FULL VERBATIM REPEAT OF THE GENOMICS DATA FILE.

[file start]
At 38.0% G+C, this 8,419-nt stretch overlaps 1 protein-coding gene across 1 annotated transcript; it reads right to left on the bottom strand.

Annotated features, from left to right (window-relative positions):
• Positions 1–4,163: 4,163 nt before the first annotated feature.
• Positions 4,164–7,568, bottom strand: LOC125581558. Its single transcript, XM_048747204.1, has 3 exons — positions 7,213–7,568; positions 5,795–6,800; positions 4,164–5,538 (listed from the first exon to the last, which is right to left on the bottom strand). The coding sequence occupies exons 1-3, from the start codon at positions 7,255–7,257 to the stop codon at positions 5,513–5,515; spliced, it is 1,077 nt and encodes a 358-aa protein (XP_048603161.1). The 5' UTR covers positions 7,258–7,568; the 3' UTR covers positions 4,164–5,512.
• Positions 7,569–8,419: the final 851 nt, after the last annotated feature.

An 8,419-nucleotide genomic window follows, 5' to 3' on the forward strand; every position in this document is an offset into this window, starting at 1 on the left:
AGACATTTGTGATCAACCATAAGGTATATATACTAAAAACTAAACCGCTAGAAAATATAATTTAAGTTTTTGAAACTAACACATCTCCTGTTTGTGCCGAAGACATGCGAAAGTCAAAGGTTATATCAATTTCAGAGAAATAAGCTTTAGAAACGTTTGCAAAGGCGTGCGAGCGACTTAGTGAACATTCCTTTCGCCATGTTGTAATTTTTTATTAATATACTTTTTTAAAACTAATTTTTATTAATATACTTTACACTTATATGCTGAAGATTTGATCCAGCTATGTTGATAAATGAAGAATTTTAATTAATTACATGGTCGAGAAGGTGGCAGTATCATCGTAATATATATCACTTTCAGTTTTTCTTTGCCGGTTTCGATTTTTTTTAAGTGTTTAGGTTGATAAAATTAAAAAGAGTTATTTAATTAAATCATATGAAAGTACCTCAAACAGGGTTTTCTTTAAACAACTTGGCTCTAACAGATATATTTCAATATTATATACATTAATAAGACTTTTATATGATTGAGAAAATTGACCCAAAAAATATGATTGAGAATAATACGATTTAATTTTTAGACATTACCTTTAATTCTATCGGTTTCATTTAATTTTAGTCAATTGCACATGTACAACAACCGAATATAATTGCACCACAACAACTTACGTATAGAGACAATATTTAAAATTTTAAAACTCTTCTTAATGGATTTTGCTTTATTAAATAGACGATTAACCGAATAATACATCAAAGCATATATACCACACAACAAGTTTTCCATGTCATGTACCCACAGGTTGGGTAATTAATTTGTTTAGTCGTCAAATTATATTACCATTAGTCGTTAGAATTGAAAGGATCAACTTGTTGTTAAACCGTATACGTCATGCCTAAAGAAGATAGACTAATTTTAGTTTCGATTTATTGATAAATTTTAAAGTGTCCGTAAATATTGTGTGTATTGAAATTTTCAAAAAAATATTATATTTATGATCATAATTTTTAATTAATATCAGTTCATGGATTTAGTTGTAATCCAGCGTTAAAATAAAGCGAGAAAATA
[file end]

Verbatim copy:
At 38.0% G+C, this 8,419-nt stretch overlaps 1 protein-coding gene across 1 annotated transcript; it reads right to left on the bottom strand.

Annotated features, from left to right (window-relative positions):
• Positions 1–4,163: 4,163 nt before the first annotated feature.
• Positions 4,164–7,568, bottom strand: LOC125581558. Its single transcript, XM_048747204.1, has 3 exons — positions 7,213–7,568; positions 5,795–6,800; positions 4,164–5,538 (listed from the first exon to the last, which is right to left on the bottom strand). The coding sequence occupies exons 1-3, from the start codon at positions 7,255–7,257 to the stop codon at positions 5,513–5,515; spliced, it is 1,077 nt and encodes a 358-aa protein (XP_048603161.1). The 5' UTR covers positions 7,258–7,568; the 3' UTR covers positions 4,164–5,512.
• Positions 7,569–8,419: the final 851 nt, after the last annotated feature.

An 8,419-nucleotide genomic window follows, 5' to 3' on the forward strand; every position in this document is an offset into this window, starting at 1 on the left:
AGACATTTGTGATCAACCATAAGGTATATATACTAAAAACTAAACCGCTAGAAAATATAATTTAAGTTTTTGAAACTAACACATCTCCTGTTTGTGCCGAAGACATGCGAAAGTCAAAGGTTATATCAATTTCAGAGAAATAAGCTTTAGAAACGTTTGCAAAGGCGTGCGAGCGACTTAGTGAACATTCCTTTCGCCATGTTGTAATTTTTTATTAATATACTTTTTTAAAACTAATTTTTATTAATATACTTTACACTTATATGCTGAAGATTTGATCCAGCTATGTTGATAAATGAAGAATTTTAATTAATTACATGGTCGAGAAGGTGGCAGTATCATCGTAATATATATCACTTTCAGTTTTTCTTTGCCGGTTTCGATTTTTTTTAAGTGTTTAGGTTGATAAAATTAAAAAGAGTTATTTAATTAAATCATATGAAAGTACCTCAAACAGGGTTTTCTTTAAACAACTTGGCTCTAACAGATATATTTCAATATTATATACATTAATAAGACTTTTATATGATTGAGAAAATTGACCCAAAAAATATGATTGAGAATAATACGATTTAATTTTTAGACATTACCTTTAATTCTATCGGTTTCATTTAATTTTAGTCAATTGCACATGTACAACAACCGAATATAATTGCACCACAACAACTTACGTATAGAGACAATATTTAAAATTTTAAAACTCTTCTTAATGGATTTTGCTTTATTAAATAGACGATTAACCGAATAATACATCAAAGCATATATACCACACAACAAGTTTTCCATGTCATGTACCCACAGGTTGGGTAATTAATTTGTTTAGTCGTCAAATTATATTACCATTAGTCGTTAGAATTGAAAGGATCAACTTGTTGTTAAACCGTATACGTCATGCCTAAAGAAGATAGACTAATTTTAGTTTCGATTTATTGATAAATTTTAAAGTGTCCGTAAATATTGTGTGTATTGAAATTTTCAAAAAAATATTATATTTATGATCATAATTTTTAATTAATATCAGTTCATGGATTTAGTTGTAATCCAGCGTTAAAATAAAGCGAGAAAATA